After a quick Q&A, the coders left and were replaced by designers who ran a zoo-design activity that simulated the Agile Design approach they use at work. The girls were split into 2 Designer groups and 1 Customers group. Working with playdough, construction paper, markers, pipe cleaners and strings, the Designers set about creating their zoos, in 5 minutes. The Customers drew up a huge list of requirements which the designers attempted to meet. Customers also get to vote for the best design. After 2 iterations with more complex requirements and designs, the girls had a real sense of what Agile Design was as well as what the roles they also study about in IST entailed: Designers, Architects, (software) Construction workers and customers.

Finally, we were treated to a tour of two of several Atlassian floors. Teams corresponding to product suites sat together in one huge open space. The walls were used as meeting and writing spaces and anyone could add feedback long after the meeting had finished – a great idea that is sure to make its way into my classroom. There were also plenty of smaller meeting rooms with geeky names like TARDIS, Serenity and Death Star. There were plenty of breakout spaces including a pool room and dining room with the biggest bean bag and an area for playing board and video games. The video conferencing units were a literal nod to Portal much to the delight of one student who was a Portal fan.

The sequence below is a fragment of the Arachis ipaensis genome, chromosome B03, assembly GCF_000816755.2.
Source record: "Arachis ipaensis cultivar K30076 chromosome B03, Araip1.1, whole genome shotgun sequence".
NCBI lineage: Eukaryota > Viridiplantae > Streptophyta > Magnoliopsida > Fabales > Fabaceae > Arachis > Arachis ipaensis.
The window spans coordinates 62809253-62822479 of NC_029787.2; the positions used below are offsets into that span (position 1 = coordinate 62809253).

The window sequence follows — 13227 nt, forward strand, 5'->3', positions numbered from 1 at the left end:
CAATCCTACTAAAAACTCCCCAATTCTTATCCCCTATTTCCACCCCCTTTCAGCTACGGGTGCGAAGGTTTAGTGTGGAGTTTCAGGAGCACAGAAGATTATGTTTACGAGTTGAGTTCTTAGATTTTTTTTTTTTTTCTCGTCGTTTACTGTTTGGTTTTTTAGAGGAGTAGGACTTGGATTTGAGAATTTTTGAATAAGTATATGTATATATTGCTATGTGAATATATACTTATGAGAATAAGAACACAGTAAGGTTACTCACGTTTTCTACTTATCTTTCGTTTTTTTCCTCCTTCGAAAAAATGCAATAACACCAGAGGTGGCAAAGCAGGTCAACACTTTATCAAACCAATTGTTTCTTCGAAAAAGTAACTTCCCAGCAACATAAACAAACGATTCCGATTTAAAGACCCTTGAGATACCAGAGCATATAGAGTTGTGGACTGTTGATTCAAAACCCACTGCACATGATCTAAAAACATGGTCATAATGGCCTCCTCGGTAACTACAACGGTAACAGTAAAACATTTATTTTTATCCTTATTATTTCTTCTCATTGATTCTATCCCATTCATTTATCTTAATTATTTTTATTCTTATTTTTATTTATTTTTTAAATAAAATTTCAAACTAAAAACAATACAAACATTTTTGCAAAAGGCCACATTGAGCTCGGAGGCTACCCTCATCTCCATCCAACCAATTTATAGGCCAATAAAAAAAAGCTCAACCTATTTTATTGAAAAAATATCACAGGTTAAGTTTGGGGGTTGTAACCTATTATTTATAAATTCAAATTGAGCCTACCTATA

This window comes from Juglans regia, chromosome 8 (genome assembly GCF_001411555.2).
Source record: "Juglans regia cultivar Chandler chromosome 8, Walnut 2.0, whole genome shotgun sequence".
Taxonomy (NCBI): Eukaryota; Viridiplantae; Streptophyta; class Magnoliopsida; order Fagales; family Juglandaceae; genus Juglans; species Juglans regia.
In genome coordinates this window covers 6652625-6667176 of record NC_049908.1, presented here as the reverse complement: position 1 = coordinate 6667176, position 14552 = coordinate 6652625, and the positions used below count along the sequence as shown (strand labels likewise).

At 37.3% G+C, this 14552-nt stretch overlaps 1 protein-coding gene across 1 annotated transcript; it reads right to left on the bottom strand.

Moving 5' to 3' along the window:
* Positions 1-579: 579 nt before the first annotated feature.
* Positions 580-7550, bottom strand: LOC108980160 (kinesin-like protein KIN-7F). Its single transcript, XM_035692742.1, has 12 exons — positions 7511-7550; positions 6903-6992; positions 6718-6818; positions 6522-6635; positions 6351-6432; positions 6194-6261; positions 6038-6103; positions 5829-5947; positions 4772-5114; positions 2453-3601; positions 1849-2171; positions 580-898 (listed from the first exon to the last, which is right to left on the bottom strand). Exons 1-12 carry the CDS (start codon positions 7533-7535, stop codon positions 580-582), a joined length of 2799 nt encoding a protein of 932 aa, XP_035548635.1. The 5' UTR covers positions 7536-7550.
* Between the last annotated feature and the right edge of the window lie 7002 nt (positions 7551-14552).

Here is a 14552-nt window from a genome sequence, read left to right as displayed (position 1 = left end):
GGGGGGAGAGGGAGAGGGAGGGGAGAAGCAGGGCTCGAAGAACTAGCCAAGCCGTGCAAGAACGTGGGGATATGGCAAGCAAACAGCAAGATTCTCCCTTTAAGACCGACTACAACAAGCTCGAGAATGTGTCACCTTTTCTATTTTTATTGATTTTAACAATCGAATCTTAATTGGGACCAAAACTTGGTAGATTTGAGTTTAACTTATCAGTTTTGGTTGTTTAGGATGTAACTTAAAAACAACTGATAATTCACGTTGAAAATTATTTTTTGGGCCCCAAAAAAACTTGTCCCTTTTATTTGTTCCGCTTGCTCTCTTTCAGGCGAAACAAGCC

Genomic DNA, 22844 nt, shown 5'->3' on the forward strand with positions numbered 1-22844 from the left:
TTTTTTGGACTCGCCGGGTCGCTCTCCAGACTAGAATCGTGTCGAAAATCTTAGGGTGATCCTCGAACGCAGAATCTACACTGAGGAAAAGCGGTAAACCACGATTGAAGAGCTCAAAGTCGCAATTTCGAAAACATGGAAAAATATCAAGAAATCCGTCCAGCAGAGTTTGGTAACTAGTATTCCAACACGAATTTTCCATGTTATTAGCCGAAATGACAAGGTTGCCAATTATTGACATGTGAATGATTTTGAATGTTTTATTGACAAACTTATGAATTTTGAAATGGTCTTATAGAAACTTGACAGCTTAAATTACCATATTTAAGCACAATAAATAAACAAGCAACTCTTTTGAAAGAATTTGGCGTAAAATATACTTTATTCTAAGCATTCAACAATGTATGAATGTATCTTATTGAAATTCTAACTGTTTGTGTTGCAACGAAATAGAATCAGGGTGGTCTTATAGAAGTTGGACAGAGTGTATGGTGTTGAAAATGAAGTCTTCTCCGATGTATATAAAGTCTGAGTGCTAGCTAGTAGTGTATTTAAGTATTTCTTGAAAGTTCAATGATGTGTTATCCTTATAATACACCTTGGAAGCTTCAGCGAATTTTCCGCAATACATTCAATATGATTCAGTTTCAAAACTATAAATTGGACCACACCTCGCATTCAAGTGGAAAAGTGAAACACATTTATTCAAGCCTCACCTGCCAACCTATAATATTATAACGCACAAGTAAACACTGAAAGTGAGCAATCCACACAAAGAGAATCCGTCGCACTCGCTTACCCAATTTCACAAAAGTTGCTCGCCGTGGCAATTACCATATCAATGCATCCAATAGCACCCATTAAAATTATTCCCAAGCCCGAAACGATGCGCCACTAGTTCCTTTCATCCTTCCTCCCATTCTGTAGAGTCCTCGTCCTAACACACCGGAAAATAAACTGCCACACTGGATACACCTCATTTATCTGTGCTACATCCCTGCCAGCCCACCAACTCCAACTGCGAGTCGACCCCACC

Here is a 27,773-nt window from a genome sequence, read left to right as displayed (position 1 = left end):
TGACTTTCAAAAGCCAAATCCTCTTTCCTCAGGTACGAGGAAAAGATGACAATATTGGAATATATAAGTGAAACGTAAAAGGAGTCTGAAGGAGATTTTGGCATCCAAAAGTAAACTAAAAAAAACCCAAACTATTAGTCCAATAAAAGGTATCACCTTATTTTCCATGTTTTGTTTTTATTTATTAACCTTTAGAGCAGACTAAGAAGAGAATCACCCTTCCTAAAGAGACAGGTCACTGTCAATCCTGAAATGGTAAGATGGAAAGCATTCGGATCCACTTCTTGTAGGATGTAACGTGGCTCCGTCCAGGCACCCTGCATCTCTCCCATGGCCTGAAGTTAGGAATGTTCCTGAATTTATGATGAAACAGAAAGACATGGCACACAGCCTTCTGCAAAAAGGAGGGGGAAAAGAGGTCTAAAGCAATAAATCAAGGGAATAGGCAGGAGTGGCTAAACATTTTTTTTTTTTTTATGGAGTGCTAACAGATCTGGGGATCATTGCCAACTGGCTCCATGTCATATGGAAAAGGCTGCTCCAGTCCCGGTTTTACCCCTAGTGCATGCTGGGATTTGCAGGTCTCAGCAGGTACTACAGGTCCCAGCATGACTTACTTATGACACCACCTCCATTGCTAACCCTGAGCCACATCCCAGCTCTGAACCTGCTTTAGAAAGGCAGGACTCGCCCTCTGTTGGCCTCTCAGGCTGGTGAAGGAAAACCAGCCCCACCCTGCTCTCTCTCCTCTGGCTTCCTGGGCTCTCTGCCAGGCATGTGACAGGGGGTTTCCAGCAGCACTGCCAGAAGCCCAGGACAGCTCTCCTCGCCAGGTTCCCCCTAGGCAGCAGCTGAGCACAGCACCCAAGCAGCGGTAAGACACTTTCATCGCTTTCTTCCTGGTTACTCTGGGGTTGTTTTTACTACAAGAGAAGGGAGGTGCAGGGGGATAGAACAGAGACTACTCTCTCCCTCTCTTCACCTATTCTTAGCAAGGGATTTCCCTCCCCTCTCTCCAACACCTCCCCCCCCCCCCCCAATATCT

The site tour showed a balance of work and play as well as a love of technology.  The values of being an open company and teamwork came across really strongly.  The tour concluded at the kitchen area where IST students helped themselves to a vast array of free food and drinks, including ice cream.

A few asked about work placements. Several felt the excursion was too short. Most saw the connections to concepts and skills learned in the elective, including UI design and programming in Python and JavaScript. All came away with a better idea of what it’s really like to work in IT.

If you’ve been following this blog for a while, you probably know that I used to work in IT. I’ve only worked in banking, finance and manufacturing industries, however; nowhere near the cool factor of Atlassian. That said, I did enjoy some of the perks mentioned, i.e. good pay, exciting problem-solving work, variety of roles, international travel, flexibility in work arrangements and portability of skills – stuff I could still draw upon now as an IT teacher.

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Multimedia PBL and wrestling with the marriage problem

After a term break from PBL, I’ve gone back to it with both my 9 and 10 IST classes. I’ve been meaning to share the ‘idea’ but just haven’t got there (Is it really week 4 now?). Anyway, I’m glad I’m doing PBL again now as well as incorporating some of the things I’m learning as I do my Masters in Special Ed.